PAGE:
It’s easy to cheer on a child in his school efforts when he is growing in his knowledge and obviously producing excellent work.
But what about if you see that a child is making progress in a subject, and yet, you know that it’s still not enough? Here’s 9 questions to ask.
It was Wednesday, the day before our conference day with the teacher at our local homeschooling charter, and I was busily gathering up all the samples of work from each of my kids.
Everything seemed to be in order as I pulled samples from my ten-year-old and seven-year-old files.
And then I took a deep breath as I opened up my twelve-year-old’s school box.
It was full of good work, to be sure. Together, we’d been working hard at keeping his easily-distracted spirit on-task and on-time. And, honestly, I was super proud of all the progress he’d been making, especially in self-managing his assignments.
And then I looked at his essay for this period.
It was lackluster at best. In fact, it was downright lousy.
As a result, to put it nicely, I was “overcome with frustration.” Alright, so this mama got a little unglued.
Why was I angry? I knew that he could do better. He had put in the effort, but his work certainly didn’t show it.
As I stared at him with disappointed eyes, my precious son gave me the saddest, most shame-filled glance. He obviously understood that this wasn’t his best, and yet he’d given his best.
And suddenly, I realized what my son needed at this moment. He didn’t need a critical lecture; he needed loving compassion.
Compassion Not Criticism
For me, one of the hardest parts of parenting is having to swallow my pride and make the hard choice to love when it is not easy or comfortable. This was obviously one of those moments.
Isn’t it much easier to inspire our kids on when they’re already doing well? Those “atta-boy” phrases come quickly and easily out of our mouths when our child scores the winning game goal or gets 100 percent on a test.
But determining how to encourage a child becomes much more challenging when he has given his best… and it still falls short of what’s expected.
9 Questions to Ask When A Child’s Given His Best (and it’s Not Enough)
1) Look at the big picture. I ask myself, “How have I seen this child grow recently? Is this work indicative of that growth?” Growth is the real goal here, right?
2) Consider the effort based on that child’s individual capabilities. My son has some learning and social challenges, and I knew that these challenges made this type of assignment extra difficult for him. This encouraged me to have grace with him and to allow myself to let go of some perhaps unrealistic expectations.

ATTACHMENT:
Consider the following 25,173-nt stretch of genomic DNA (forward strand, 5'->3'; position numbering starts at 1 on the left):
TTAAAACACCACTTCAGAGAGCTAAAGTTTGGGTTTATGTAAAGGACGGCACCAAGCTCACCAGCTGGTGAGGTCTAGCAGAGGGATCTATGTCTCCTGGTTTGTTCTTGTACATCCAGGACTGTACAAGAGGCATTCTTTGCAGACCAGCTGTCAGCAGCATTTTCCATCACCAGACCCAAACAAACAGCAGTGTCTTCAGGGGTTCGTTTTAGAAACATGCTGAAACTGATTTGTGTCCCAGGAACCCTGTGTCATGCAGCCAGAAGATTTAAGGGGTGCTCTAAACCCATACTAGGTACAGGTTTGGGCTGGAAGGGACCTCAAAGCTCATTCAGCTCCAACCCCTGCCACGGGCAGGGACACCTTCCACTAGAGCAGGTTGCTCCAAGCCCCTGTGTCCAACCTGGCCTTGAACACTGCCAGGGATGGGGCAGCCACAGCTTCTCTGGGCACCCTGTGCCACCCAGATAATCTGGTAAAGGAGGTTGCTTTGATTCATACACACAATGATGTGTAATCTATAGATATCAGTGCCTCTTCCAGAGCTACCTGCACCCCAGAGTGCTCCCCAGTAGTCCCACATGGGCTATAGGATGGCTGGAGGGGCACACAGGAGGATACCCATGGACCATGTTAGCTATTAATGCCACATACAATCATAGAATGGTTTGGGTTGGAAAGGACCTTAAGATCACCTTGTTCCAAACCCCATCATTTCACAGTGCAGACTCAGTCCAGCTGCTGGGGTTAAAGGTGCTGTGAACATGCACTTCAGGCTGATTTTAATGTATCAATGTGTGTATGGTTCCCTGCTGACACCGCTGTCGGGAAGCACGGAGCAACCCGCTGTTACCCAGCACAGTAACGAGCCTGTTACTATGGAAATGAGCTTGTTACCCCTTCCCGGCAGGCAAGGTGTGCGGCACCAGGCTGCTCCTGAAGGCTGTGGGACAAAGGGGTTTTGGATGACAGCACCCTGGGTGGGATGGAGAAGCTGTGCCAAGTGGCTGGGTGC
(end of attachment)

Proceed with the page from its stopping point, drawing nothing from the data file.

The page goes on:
3) Consider how outside situations may have influenced the outcome. Were we really busy during the last few weeks that he had been working on the assignment? I saw immediately that yes, I had been very distracted during this time with other family needs and perhaps hadn’t been able to support him through the assignment in the manner required.
4) Examine the assignment and teaching method. Was the assignment clear? Was it taught in a way that made sense to him? In this case, I could see how my son was overwhelmed and confused by the instructions.
5) Look for a pattern. Do I see this less-than-stellar schoolwork happening in other subject areas? Do I see this happening over and over in a particular subject (which may mean that I need to change the teaching style or method)?
6) Determine if there are deeper issues going on. Does this behavior indicate a less-than-stellar character issue present in the child? Or perhaps is his heart hurting in some way and this schoolwork is evidence of a cry for help?
7) Expect imperfection. My child is a developing human being on his path toward adulthood. Even we adults aren’t perfect, so how much more grace we need to give our kids when we ask them to do difficult tasks! This fact doesn’t excuse lazy behavior or a lack of motivation. But it does cause me to ask, “Were my expectations unrealistic here?”
8) Ask, “According to Who?” Examine what standards you’re using when making the assessment that the work is “not enough.” We all develop at different paces in our educational journey. However, there is also the fact that children need to be on some sort of learning curve in relation to their peers in order to be prepared for college and other high-level academics. It’s a hard call to make, but we must consider all aspects of this question.
9) Praise the improvements, no matter how small. Just like there is truth to the statement “There is always something to be thankful for,” I am a firm believer that there is always something we can praise a child for. What new thing did the child try? How did they attempt to solve a problem differently than before? What can I praise here that will encourage (not discourage) the child’s growth?
Growing Souls Before Growing Bigger Brains
Yes, I am my child’s teacher and my goal is to give him a solid, well-rounded education.
But before I am his teacher, I am his mama. And that means that my goal is to look at the heart issues before I consider academic progress.
It means that I need to ask the deeper questions and to support the growth of his soul before I encourage the growth of his knowledge.
We all have those moments when a child’s schoolwork disappoints us. How do you handle them? What tips do you have? How have you been able to grow closer to your child (and perhaps to God) through these situations?
This post contributed by Alicia from Your Vibrant Family